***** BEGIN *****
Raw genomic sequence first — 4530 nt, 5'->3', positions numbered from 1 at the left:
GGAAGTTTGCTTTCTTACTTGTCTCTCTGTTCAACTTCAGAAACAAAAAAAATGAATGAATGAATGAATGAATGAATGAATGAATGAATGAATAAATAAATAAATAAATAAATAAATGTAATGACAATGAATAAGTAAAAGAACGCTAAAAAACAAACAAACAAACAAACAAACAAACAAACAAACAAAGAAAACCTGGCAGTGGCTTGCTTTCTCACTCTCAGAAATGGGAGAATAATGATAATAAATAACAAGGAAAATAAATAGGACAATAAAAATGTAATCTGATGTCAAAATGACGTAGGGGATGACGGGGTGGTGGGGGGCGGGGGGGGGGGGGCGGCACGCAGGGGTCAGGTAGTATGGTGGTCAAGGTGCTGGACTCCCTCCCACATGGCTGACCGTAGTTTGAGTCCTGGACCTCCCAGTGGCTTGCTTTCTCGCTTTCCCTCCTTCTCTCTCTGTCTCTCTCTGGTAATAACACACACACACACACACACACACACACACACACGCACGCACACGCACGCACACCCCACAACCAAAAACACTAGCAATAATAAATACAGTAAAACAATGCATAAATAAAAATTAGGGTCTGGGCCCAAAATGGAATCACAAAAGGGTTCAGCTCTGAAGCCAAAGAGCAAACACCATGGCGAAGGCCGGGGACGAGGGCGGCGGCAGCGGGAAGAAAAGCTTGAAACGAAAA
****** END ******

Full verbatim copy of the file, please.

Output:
Raw genomic sequence first — 4530 nt, 5'->3', positions numbered from 1 at the left:
GGAAGTTTGCTTTCTTACTTGTCTCTCTGTTCAACTTCAGAAACAAAAAAAATGAATGAATGAATGAATGAATGAATGAATGAATGAATGAATAAATAAATAAATAAATAAATAAATGTAATGACAATGAATAAGTAAAAGAACGCTAAAAAACAAACAAACAAACAAACAAACAAACAAACAAACAAAGAAAACCTGGCAGTGGCTTGCTTTCTCACTCTCAGAAATGGGAGAATAATGATAATAAATAACAAGGAAAATAAATAGGACAATAAAAATGTAATCTGATGTCAAAATGACGTAGGGGATGACGGGGTGGTGGGGGGCGGGGGGGGGGGGGCGGCACGCAGGGGTCAGGTAGTATGGTGGTCAAGGTGCTGGACTCCCTCCCACATGGCTGACCGTAGTTTGAGTCCTGGACCTCCCAGTGGCTTGCTTTCTCGCTTTCCCTCCTTCTCTCTCTGTCTCTCTCTGGTAATAACACACACACACACACACACACACACACACACACGCACGCACACGCACGCACACCCCACAACCAAAAACACTAGCAATAATAAATACAGTAAAACAATGCATAAATAAAAATTAGGGTCTGGGCCCAAAATGGAATCACAAAAGGGTTCAGCTCTGAAGCCAAAGAGCAAACACCATGGCGAAGGCCGGGGACGAGGGCGGCGGCAGCGGGAAGAAAAGCTTGAAACGAAAA